Study links bad asthma with bad behavior
Preschoolers with persistent asthma symptoms may be more likely to get into fights with their peers or otherwise have more behavior problems than children with less severe asthma, a study finds.
“These findings suggest a clear need for an early biopsychosocial approach to care for vulnerable children with asthma,” according to study author Dr. Jill S. Halterman, of the University of Rochester School of Medicine in Rochester, New York, and colleagues.
“The combined burden of asthma and behavior difficulties could have a significant impact on children and their families,” Halterman told Reuters Health.
The findings are based on an analysis of surveys completed by parents of children in an urban school district who were entering kindergarten. The surveys included questions about the children’s medical history, including whether the child had asthma and whether the symptoms were persistent or intermittent, and about the children’s behavior.
Fifteen percent of the 1,619 children included in the study experienced asthma symptoms such as wheezing, coughing, or shortness of breath, and 8 percent had persistent symptoms, which woke them from sleep more than one night a month or required a visit to the emergency department on more than three occasions during the previous year.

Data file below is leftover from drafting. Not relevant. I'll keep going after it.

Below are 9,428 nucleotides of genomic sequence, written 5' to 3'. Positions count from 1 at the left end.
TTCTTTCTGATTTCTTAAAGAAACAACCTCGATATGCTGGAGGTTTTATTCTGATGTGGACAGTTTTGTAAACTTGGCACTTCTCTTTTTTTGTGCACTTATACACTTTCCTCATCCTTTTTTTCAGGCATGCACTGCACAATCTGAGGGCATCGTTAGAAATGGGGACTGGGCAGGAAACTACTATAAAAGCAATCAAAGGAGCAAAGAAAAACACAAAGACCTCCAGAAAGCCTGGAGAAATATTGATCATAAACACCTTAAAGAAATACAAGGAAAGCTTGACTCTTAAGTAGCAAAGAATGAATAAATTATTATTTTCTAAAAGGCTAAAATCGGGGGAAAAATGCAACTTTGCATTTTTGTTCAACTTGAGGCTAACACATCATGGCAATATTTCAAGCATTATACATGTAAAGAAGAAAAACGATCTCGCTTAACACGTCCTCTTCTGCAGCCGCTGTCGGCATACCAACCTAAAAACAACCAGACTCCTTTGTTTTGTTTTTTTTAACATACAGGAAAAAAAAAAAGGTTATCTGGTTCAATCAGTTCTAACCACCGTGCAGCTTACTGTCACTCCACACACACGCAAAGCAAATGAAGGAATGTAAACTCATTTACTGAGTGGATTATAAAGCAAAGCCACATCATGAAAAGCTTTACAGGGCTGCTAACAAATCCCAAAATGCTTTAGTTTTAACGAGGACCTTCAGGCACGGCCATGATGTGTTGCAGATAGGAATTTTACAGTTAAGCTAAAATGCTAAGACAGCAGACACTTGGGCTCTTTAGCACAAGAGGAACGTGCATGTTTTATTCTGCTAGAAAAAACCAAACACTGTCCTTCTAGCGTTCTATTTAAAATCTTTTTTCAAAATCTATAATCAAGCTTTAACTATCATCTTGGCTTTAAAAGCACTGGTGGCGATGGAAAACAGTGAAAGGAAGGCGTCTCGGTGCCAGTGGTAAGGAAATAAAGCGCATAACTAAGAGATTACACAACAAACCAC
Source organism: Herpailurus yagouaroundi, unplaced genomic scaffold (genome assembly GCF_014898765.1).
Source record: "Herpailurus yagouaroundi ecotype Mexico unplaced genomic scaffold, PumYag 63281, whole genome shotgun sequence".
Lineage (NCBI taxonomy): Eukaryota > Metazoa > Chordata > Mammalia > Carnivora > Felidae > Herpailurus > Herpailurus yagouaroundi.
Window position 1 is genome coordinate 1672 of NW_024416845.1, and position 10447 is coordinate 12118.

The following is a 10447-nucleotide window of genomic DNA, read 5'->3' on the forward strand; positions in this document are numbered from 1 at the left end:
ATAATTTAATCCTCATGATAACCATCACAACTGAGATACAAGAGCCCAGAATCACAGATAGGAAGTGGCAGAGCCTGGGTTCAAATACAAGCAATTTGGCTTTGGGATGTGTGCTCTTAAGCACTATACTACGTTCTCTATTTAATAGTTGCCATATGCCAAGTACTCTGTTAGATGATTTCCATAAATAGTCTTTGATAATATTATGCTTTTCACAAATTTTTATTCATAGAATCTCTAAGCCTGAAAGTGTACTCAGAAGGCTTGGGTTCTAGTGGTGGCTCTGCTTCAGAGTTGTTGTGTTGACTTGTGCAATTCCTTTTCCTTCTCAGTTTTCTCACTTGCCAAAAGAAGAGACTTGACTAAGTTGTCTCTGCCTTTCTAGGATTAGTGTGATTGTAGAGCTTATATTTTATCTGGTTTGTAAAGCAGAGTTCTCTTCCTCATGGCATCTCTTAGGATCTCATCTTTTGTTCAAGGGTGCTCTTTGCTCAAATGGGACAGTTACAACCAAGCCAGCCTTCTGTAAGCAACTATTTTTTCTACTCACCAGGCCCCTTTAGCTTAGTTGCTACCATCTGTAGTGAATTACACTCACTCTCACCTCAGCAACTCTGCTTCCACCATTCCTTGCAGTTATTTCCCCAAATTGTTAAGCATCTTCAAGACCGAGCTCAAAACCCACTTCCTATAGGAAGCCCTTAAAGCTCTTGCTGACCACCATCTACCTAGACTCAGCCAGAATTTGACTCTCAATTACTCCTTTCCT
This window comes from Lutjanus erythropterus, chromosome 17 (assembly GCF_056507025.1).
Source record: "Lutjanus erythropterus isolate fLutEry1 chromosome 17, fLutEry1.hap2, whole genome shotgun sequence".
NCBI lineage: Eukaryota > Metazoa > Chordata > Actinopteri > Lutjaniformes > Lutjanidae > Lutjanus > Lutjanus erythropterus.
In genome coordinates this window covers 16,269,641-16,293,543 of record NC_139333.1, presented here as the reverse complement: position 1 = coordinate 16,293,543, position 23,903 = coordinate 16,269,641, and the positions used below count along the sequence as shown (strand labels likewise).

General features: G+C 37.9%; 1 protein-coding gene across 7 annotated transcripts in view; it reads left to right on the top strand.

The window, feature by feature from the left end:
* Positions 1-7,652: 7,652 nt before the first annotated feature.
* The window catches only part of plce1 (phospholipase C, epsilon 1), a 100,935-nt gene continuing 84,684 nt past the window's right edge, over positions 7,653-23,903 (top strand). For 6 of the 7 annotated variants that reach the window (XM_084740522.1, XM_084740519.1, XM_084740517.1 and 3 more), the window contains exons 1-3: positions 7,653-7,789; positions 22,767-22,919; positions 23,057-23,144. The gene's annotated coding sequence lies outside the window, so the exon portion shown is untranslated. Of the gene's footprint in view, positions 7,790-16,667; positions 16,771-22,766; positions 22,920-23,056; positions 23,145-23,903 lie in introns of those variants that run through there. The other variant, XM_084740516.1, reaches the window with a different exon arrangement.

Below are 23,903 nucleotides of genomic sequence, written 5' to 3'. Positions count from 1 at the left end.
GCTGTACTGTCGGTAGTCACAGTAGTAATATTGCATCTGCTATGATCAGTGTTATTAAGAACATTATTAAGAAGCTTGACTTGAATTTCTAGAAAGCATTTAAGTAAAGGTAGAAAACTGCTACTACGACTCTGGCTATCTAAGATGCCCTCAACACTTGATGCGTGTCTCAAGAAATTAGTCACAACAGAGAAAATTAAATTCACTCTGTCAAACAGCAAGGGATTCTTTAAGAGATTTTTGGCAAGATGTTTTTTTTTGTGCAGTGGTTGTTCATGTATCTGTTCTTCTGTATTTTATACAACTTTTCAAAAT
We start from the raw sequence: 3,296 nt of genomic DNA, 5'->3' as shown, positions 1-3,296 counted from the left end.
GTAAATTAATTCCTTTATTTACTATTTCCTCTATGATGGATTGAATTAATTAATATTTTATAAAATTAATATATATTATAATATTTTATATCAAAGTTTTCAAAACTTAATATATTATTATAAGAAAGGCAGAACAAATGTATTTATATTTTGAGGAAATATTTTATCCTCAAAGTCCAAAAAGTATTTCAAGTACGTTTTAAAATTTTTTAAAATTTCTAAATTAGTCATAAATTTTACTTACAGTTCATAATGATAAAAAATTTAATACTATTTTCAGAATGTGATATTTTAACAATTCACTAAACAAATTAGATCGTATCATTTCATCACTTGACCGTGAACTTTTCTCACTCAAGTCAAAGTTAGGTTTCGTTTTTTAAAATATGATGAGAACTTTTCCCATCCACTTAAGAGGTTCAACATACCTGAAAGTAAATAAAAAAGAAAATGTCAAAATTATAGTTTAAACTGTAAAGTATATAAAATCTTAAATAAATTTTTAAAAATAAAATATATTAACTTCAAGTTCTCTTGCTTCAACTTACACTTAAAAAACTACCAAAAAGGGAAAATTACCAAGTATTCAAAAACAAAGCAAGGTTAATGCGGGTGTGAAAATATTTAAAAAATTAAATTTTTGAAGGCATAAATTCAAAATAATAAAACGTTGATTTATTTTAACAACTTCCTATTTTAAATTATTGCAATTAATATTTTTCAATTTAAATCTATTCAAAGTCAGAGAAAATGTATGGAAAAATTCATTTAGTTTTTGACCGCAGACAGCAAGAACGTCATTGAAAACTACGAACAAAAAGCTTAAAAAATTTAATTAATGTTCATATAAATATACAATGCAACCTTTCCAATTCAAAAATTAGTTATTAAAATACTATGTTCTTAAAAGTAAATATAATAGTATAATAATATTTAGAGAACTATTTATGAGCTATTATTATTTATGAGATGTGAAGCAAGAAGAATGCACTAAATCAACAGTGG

Overall, children with persistent asthma symptoms earned the highest, meaning the worst, scores in negative peer social skills, such as hurting others, bothering other children, or fighting with other children, Halterman and her team report in the journal Pediatrics.
These children also scored worse than those with intermittent asthma symptoms—or those with no asthma symptoms at all—in a measurement of their task orientation, such as their level of concentration, and in a measurement of their shy/anxious behavior, the report indicates.
The reason for the association between persistent asthma symptoms and worse behavior is unclear.
“The stress related to having asthma might contribute to behavioral problems because the family’s focus on the medical issue may make managing behavior more difficult,” according to Halterman. “On the other hand,” she speculated, “behavior problems may make managing asthma symptoms more difficult.”
It’s also unclear whether the persistent asthma symptoms preceded or followed the children’s worsened behavior.
Regardless of which comes first, Halterman advises parents and teachers of children with asthma to “watch for problems in their child’s behavior.”
“Sure, kids are going to get into little tiffs once in a while, but if behavior problems become commonplace, parents should set appropriate limits and possibly ask for help from school counselors, teachers or their pediatrician,” she said.
SOURCE: Pediatrics, February 2006.
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